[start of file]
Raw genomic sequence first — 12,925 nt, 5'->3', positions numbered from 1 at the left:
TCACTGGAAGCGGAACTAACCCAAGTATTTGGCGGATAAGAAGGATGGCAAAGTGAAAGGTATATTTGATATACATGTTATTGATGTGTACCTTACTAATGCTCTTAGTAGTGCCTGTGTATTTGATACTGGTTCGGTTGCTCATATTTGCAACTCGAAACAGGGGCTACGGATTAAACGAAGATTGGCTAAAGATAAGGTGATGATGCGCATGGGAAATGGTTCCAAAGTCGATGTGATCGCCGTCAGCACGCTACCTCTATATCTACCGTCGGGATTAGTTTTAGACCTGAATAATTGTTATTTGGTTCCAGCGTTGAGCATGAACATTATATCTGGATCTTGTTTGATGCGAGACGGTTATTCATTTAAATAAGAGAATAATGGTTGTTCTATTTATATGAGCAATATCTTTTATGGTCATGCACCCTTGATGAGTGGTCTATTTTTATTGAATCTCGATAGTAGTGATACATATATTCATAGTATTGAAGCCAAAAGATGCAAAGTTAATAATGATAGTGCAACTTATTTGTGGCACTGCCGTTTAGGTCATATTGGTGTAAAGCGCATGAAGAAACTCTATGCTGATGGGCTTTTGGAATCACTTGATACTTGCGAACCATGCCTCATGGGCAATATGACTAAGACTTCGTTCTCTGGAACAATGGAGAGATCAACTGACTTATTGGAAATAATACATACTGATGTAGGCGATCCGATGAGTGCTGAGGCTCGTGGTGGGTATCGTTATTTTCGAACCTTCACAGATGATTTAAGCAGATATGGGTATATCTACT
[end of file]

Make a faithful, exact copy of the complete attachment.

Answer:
Raw genomic sequence first — 12,925 nt, 5'->3', positions numbered from 1 at the left:
TCACTGGAAGCGGAACTAACCCAAGTATTTGGCGGATAAGAAGGATGGCAAAGTGAAAGGTATATTTGATATACATGTTATTGATGTGTACCTTACTAATGCTCTTAGTAGTGCCTGTGTATTTGATACTGGTTCGGTTGCTCATATTTGCAACTCGAAACAGGGGCTACGGATTAAACGAAGATTGGCTAAAGATAAGGTGATGATGCGCATGGGAAATGGTTCCAAAGTCGATGTGATCGCCGTCAGCACGCTACCTCTATATCTACCGTCGGGATTAGTTTTAGACCTGAATAATTGTTATTTGGTTCCAGCGTTGAGCATGAACATTATATCTGGATCTTGTTTGATGCGAGACGGTTATTCATTTAAATAAGAGAATAATGGTTGTTCTATTTATATGAGCAATATCTTTTATGGTCATGCACCCTTGATGAGTGGTCTATTTTTATTGAATCTCGATAGTAGTGATACATATATTCATAGTATTGAAGCCAAAAGATGCAAAGTTAATAATGATAGTGCAACTTATTTGTGGCACTGCCGTTTAGGTCATATTGGTGTAAAGCGCATGAAGAAACTCTATGCTGATGGGCTTTTGGAATCACTTGATACTTGCGAACCATGCCTCATGGGCAATATGACTAAGACTTCGTTCTCTGGAACAATGGAGAGATCAACTGACTTATTGGAAATAATACATACTGATGTAGGCGATCCGATGAGTGCTGAGGCTCGTGGTGGGTATCGTTATTTTCGAACCTTCACAGATGATTTAAGCAGATATGGGTATATCTACT